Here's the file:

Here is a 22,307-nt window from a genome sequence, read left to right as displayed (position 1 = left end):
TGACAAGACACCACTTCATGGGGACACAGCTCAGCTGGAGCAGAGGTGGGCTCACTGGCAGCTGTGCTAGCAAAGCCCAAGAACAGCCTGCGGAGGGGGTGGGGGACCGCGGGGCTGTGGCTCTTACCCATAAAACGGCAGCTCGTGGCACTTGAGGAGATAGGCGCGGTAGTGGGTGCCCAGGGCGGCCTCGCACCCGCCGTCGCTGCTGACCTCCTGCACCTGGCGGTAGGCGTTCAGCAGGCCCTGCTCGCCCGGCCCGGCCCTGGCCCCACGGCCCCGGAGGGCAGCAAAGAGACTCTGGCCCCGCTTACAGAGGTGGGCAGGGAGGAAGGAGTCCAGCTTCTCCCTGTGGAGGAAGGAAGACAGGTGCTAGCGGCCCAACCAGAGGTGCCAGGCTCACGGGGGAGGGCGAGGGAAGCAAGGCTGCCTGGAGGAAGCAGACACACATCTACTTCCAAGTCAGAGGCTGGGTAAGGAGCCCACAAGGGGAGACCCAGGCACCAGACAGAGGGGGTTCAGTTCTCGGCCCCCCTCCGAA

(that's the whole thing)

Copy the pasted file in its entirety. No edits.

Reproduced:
Here is a 22,307-nt window from a genome sequence, read left to right as displayed (position 1 = left end):
TGACAAGACACCACTTCATGGGGACACAGCTCAGCTGGAGCAGAGGTGGGCTCACTGGCAGCTGTGCTAGCAAAGCCCAAGAACAGCCTGCGGAGGGGGTGGGGGACCGCGGGGCTGTGGCTCTTACCCATAAAACGGCAGCTCGTGGCACTTGAGGAGATAGGCGCGGTAGTGGGTGCCCAGGGCGGCCTCGCACCCGCCGTCGCTGCTGACCTCCTGCACCTGGCGGTAGGCGTTCAGCAGGCCCTGCTCGCCCGGCCCGGCCCTGGCCCCACGGCCCCGGAGGGCAGCAAAGAGACTCTGGCCCCGCTTACAGAGGTGGGCAGGGAGGAAGGAGTCCAGCTTCTCCCTGTGGAGGAAGGAAGACAGGTGCTAGCGGCCCAACCAGAGGTGCCAGGCTCACGGGGGAGGGCGAGGGAAGCAAGGCTGCCTGGAGGAAGCAGACACACATCTACTTCCAAGTCAGAGGCTGGGTAAGGAGCCCACAAGGGGAGACCCAGGCACCAGACAGAGGGGGTTCAGTTCTCGGCCCCCCTCCGAA